This new feature is an occasional series on personal style.
Julianna Gagne, 18, of Fairfield, learned the ways of fashion from her grandmother -- "a woman of style" -- who dressed her granddaughter in designer threads from consignment shops for as long as she can remember.
"I've been wearing second-hand clothes all my life," said Gagne, who shops at the Label Exchange in Fairfield, where she is also a part-time employee, and the Cure, a thrift store near Union Square in New York City.
Thrifting is in Gagne's DNA, and as you might expect, she's scooped up all sorts of amazing finds. Take the silver Helmut Lang tank top she bought for $1 (the suggested retail price, according to the original tag, is $128) or the full-length beaded dress by Lawrence Kazar she wore to her high school prom.
When she goes thrifting, Gagne keeps an eye out for "well-constructed garments, even if the brand isn't well-known."
Her style is hard to define, she said, because her wardrobe is "so all over the place."
"I look for things that can be worn a million different ways," Gagne said.
Those kinds of pieces can be hard to find at the mall. Although a lot of people her age shop there, Gagne has a lot more luck at second-hand stores. Not only can she find clothes that fit her budget, she can find clothes that fit her -- especially vintage pieces from the 1940s and '50s.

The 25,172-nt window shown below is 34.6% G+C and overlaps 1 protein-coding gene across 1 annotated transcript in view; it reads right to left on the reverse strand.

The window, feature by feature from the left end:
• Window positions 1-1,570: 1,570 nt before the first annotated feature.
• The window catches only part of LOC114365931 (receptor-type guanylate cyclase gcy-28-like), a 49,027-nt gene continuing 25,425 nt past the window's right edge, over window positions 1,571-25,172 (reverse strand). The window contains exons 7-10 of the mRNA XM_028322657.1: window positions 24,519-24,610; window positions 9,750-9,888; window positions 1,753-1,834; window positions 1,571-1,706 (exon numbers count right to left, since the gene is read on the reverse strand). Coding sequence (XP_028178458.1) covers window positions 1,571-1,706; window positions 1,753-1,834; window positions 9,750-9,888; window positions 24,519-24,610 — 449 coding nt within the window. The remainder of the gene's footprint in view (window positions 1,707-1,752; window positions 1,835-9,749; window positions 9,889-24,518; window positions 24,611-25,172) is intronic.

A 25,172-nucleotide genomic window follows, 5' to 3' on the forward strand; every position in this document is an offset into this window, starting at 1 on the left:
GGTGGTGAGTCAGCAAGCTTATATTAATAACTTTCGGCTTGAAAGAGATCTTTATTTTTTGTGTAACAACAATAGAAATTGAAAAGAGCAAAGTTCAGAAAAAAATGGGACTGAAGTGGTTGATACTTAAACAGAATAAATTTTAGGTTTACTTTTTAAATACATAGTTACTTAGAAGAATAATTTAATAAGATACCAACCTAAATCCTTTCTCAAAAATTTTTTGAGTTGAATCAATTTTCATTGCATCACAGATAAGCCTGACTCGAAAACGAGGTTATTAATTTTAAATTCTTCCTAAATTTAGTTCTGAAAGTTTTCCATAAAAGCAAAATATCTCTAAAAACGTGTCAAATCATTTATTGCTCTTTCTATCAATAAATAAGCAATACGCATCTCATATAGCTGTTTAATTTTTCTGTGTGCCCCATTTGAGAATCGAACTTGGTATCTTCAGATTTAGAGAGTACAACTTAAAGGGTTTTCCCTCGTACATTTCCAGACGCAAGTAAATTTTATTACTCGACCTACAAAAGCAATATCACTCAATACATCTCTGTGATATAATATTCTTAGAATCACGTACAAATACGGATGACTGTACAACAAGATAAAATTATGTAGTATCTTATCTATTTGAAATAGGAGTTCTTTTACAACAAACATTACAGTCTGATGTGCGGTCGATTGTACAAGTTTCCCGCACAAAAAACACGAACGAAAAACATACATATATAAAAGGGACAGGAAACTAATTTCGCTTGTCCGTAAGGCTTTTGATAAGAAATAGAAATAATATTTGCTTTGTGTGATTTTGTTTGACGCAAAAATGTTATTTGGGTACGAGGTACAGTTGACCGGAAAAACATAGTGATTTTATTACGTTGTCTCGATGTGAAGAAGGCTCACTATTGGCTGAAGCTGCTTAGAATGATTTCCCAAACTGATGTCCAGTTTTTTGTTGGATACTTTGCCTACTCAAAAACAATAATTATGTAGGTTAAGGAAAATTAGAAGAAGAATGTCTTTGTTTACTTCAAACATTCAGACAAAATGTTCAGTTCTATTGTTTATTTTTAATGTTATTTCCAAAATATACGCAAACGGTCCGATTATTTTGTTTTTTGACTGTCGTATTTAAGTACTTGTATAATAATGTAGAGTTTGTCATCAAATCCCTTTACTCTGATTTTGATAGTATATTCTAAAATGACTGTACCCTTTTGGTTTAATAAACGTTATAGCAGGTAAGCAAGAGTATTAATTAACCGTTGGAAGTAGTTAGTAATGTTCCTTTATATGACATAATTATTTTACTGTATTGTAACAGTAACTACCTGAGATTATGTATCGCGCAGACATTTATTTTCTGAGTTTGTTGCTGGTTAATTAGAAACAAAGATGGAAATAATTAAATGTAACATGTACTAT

"H&M actually makes some beautiful dresses, but they are made for fit models," she said. "If you don't have that kind of figure, it can be hard to find clothes."
After many years of thrifting, Gagne has become a de facto fashion consultant to her friends, organizing trips to thrift stores and dishing out advice on everything from style to prices.
Her grandmother may have taught her the ways of second-hand fashion, but now, Gagne is is the guru.
"If I go to thrift stores with my friends, they'll ask me what I think -- if a garment is an appropriate price or a good investment," she said. "I don't mind helping them -- I'm in thrift stores a lot."
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